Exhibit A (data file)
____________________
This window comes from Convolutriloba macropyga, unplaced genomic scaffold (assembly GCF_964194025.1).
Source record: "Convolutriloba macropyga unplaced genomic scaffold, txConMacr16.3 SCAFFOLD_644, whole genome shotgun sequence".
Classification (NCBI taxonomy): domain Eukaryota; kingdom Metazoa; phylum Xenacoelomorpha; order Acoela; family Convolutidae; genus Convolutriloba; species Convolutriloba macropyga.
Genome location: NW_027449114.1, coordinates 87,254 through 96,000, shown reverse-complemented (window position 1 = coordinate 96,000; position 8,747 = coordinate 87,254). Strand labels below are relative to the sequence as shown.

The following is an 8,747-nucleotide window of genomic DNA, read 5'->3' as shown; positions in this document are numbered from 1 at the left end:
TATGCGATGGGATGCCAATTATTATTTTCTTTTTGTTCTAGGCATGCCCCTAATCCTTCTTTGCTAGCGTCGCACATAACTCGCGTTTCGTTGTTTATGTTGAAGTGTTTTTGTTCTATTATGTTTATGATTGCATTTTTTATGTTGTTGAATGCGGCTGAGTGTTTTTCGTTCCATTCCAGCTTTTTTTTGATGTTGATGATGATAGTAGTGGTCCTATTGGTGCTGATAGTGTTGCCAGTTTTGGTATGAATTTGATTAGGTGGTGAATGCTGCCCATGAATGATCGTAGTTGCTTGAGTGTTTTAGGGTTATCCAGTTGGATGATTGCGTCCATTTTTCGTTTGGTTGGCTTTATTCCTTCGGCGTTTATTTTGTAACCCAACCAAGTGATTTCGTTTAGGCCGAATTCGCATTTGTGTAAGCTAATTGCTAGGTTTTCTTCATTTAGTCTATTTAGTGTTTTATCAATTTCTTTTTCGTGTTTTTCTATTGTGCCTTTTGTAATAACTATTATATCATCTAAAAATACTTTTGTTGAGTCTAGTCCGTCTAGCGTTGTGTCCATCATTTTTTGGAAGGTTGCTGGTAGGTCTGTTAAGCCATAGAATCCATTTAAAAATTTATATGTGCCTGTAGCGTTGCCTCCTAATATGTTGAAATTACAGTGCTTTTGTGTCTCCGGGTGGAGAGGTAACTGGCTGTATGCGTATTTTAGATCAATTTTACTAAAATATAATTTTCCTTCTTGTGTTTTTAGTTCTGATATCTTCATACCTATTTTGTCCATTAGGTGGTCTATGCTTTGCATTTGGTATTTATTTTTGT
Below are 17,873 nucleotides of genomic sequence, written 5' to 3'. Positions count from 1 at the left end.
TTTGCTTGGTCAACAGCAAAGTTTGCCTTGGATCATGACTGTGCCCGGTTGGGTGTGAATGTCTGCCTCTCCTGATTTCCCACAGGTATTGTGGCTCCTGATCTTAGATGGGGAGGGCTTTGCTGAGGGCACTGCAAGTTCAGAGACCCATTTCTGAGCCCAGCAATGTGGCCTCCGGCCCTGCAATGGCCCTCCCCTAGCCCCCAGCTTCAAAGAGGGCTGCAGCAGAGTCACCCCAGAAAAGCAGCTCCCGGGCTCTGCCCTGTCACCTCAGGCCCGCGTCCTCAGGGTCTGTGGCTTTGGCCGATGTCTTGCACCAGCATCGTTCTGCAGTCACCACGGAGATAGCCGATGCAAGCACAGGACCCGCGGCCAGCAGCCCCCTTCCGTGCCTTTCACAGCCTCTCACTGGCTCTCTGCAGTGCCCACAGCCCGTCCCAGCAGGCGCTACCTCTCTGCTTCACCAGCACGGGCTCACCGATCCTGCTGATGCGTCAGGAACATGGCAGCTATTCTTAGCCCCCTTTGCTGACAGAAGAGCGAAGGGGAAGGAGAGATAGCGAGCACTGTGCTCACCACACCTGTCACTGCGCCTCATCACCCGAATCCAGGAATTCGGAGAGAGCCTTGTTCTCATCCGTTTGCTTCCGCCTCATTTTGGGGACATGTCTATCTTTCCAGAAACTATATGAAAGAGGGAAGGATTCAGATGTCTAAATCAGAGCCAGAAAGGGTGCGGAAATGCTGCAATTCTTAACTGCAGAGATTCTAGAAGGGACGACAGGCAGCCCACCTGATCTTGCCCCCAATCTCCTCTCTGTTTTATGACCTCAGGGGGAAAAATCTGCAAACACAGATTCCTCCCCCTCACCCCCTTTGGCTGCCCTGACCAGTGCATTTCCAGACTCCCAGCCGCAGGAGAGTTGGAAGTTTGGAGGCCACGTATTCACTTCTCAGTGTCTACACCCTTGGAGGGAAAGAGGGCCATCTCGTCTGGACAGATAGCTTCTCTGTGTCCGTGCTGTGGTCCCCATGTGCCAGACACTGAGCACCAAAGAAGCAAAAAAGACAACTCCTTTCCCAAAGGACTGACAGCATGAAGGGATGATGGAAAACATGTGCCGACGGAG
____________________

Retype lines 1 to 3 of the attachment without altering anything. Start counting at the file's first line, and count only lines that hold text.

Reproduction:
This window comes from Convolutriloba macropyga, unplaced genomic scaffold (assembly GCF_964194025.1).
Source record: "Convolutriloba macropyga unplaced genomic scaffold, txConMacr16.3 SCAFFOLD_644, whole genome shotgun sequence".
Classification (NCBI taxonomy): domain Eukaryota; kingdom Metazoa; phylum Xenacoelomorpha; order Acoela; family Convolutidae; genus Convolutriloba; species Convolutriloba macropyga.